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Viewers of Durarara!! will know that Shizuo Heiwajima is a badass. The bartender outfit, the muscles, the attitude… He’s the coolest thrower of vending machines in Ikebukuro. So, if one to were, say, try and pose as him for day, you’d think the guy would have to be quite the smooth criminal, right?

Well, not exactly.

The story of Durarara!! revolves around the residents of Ikebukuro and the crazy–sometimes dark–happenings that occur around them. The cast of characters include a Russian man working at a sushi store involved with a crime syndicate, a headless horsewoman whose horse is also a motorcycle, a girl half-possessed by an evil sword, and more. Durarara!!×2 Gaiden!? Episode 19.5: Dufufufu!! is an extra episode that will be included with the final volume of the TV anime’s Blu-rays, but as with the other extra episodes that came before it, Dufufufu!! was screened for a limited time in select movie theaters in Japan.

The premise is fairly simple: in between episodes nineteen and twenty of the Durarara!!×2 television anime, a blonde-haired, pudgy worker at a restaurant–who just happens to wear a bartender uniform and sunglasses–is attacked by thugs in an alleyway. When they hear his name, however, the men who were about to attack him suddenly cower in fear. In this way, the pudgy man–named Shizuo Nobusuma–finds out that he might look similar to the urban legend “Shizuo Heiwajima,” giving him the idea to pose as him for a day and see if he can bully others into giving him what he wants.

This episode’s star, of course, is Fake Shizuo. All throughout the short, he approaches multiple people the real Shizuo knows personally, and tries to intimidate them or get them to give him money. Let me be blunt: Fake Shizuo is annoying. However, the staff of the episode turn annoying into enjoyable by playing with the viewer’s expectations.

Fake Shizuo looks completely different from the real thing, so of course, the viewer is going to think that the other characters will call him out immediately. However, all of the people that come into contact with him have unexpected reactions. For example, when Fake Shizuo extorts the real Shizuo’s biker friend Celty, she gives him money, despite admitting to her boyfriend later that she knew he was a fake. Her reasoning? She gave the money to him out of pity, knowing that the real Shizuo would eventually give him a beating so bad that he’d have to go to the hospital. Even street thugs pity him and his unavoidable fate and give him free drinks. Rather than getting suspicious, the actions of others lead him to believe that people really believe that he is the real thing. This makes his head swell even further, pushing him to cause even more mischief that gets him into even more trouble… and that makes it all the more fun.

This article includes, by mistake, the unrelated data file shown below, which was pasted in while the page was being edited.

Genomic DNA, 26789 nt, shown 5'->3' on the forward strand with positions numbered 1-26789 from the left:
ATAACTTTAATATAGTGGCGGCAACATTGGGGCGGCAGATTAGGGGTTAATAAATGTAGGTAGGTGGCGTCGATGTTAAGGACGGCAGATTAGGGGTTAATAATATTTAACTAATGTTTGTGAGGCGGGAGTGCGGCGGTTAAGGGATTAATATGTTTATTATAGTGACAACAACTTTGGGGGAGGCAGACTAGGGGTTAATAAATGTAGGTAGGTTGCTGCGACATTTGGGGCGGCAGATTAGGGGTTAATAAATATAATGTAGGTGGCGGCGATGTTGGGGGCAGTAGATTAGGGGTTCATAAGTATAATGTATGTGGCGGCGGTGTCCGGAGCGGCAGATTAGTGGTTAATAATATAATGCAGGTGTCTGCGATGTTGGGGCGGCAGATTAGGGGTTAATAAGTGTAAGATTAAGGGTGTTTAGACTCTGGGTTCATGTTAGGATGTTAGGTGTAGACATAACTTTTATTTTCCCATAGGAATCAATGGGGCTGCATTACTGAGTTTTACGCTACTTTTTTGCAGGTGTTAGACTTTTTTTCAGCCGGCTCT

As I said earlier, Fake Shizuo is not exactly likable. Although he appears to be a meek, sort of cute pudgy man at the beginning of the episode, he lets power get to his head pretty quickly, and does horrible things like extortion and property damage. He even starts an unprovoked fight with a gangster. However, this leads up to an absolutely satisfying conclusion when he gets his comeuppance.

The main element that makes Fake Shizuo hilarious in my eyes, however, is the casting. The staff at Shuka shocked fans when they announced that Kenjirō Tsuda would be playing the porky, dimwitted imposter. Tsuda is known for his deep, gravelly, sexy voice, making him perfect for such roles as Seto Kaiba from Yu-Gi-Oh! and Mikoto from the K franchise. Heck, the man’s even the official voice for Christian Grey in the Japanese dub of 50 Shades of Grey!

Despite his usual typecasting, Tsuda plays his role perfectly. He uses a comedic nasal voice, and doesn’t hesititate to throw in a few nasty snorts once in a while. While the voice is hilarious and perfectly acted on Tsuda’s part, I have to admit that the character wouldn’t have been nearly as funny without Tsuda’s past repertoire. However, thanks to clever casting and great acting, a character that would usually be annoying becomes a joy to watch.

And that’s a good thing, because while regular characters make appearances, make no mistake that the star of this episode is Fake Shizuo. The interactions he has with the regular lineup of characters lets the audience enjoy their reactions in a strange situation, but the majority of the time, the cameras are on Fake Shizuo and his unfortunate life choices.

If the staff of Dufufufu!! were trying to awaken me to my hidden desire for schadenfreude, they sure succeeded, because I feel absolutely refreshed after seeing that impostor suffer.

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